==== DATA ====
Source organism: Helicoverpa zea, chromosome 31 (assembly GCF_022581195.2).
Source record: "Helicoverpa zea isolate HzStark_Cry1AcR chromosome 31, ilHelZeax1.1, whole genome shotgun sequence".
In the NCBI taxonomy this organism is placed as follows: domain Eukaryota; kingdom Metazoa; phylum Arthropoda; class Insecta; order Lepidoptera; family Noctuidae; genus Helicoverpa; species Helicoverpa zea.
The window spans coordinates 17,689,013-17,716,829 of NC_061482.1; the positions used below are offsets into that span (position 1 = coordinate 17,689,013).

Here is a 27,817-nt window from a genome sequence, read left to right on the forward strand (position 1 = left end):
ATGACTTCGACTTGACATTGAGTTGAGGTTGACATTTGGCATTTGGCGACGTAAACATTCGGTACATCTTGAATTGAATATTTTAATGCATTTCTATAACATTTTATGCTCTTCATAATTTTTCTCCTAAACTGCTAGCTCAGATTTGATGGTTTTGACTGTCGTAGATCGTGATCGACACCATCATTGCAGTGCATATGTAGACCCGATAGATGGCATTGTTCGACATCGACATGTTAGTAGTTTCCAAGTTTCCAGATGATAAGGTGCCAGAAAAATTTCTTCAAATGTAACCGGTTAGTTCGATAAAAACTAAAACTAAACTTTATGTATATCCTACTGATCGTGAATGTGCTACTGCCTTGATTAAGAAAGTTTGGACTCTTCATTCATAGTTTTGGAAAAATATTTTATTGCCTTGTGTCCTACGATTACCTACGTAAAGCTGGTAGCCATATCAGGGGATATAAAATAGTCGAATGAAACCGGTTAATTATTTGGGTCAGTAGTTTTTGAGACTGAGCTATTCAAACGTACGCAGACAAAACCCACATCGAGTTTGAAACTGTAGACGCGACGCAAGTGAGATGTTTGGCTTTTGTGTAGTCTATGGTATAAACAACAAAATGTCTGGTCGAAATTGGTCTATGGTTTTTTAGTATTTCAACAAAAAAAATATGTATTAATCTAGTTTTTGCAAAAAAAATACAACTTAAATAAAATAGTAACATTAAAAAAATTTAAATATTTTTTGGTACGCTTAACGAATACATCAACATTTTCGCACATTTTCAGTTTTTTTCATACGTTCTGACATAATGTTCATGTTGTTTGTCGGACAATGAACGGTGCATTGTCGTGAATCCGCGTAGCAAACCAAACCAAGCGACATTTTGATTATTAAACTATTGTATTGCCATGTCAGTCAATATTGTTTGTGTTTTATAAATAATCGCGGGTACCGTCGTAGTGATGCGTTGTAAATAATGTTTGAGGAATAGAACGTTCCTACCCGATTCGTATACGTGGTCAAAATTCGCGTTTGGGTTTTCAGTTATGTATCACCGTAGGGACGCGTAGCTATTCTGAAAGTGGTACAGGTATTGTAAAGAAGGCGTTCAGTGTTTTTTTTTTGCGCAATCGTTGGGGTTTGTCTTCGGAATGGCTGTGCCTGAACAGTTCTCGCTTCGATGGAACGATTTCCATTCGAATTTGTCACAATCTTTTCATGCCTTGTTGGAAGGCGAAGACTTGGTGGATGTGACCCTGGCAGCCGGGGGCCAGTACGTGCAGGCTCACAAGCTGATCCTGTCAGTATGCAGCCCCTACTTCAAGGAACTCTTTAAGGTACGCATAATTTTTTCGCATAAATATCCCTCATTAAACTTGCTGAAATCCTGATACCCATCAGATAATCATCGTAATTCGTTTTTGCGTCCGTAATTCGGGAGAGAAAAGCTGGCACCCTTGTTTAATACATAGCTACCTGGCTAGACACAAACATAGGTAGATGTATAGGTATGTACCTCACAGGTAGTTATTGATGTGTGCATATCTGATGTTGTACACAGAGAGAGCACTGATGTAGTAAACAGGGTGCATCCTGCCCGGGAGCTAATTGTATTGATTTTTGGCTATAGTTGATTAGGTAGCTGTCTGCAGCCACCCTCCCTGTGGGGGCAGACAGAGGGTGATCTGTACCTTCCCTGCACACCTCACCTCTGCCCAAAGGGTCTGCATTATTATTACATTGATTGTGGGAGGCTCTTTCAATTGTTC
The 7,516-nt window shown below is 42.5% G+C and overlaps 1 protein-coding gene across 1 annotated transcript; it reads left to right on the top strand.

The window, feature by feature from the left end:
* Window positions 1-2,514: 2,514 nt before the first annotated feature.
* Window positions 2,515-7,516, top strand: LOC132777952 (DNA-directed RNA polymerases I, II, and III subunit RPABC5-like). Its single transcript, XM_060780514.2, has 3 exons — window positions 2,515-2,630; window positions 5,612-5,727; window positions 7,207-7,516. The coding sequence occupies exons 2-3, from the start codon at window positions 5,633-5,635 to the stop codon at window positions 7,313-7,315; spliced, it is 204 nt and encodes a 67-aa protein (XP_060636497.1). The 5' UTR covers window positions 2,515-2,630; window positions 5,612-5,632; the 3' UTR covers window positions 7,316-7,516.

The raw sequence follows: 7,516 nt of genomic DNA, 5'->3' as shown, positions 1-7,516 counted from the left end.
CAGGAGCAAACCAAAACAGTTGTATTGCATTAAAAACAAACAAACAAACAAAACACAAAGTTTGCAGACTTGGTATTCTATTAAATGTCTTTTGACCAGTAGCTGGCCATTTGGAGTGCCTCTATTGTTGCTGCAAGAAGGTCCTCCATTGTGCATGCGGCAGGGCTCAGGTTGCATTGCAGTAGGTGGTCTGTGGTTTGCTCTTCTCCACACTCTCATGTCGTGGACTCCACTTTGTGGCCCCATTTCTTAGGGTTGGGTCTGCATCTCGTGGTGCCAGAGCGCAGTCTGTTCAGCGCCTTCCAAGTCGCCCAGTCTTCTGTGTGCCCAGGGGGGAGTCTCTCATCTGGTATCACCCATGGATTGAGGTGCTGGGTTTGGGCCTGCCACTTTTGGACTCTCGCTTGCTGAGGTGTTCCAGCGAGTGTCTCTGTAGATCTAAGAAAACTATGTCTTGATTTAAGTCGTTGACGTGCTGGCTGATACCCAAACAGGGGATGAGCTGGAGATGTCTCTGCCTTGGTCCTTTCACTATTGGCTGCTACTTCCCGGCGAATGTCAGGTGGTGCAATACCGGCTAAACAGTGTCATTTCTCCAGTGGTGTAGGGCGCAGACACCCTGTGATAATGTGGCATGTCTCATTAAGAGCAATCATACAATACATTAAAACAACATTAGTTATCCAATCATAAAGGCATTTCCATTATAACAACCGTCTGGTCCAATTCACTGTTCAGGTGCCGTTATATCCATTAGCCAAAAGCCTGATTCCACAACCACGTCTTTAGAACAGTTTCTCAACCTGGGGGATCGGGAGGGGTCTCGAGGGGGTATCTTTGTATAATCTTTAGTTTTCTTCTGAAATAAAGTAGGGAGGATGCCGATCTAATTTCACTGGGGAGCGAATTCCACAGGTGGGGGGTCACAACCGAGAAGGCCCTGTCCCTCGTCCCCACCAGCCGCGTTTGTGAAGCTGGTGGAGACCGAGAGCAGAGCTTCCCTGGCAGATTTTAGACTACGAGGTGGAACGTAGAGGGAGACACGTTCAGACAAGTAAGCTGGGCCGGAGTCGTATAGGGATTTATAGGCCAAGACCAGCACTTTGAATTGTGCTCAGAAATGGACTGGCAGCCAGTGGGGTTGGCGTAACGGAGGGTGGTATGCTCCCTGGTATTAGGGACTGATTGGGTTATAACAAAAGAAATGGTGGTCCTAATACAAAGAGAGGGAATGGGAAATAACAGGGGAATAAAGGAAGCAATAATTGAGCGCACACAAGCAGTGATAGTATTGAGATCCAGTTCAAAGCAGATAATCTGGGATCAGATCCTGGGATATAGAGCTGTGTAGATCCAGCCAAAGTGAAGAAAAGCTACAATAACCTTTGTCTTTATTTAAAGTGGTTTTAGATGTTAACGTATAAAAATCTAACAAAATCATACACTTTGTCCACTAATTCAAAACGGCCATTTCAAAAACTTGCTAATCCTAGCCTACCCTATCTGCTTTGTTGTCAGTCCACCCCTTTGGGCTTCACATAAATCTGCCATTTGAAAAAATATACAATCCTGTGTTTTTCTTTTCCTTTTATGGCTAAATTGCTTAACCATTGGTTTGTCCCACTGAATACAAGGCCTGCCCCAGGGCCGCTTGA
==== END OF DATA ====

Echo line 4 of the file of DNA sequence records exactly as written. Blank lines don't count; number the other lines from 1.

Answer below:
The window spans coordinates 17,689,013-17,716,829 of NC_061482.1; the positions used below are offsets into that span (position 1 = coordinate 17,689,013).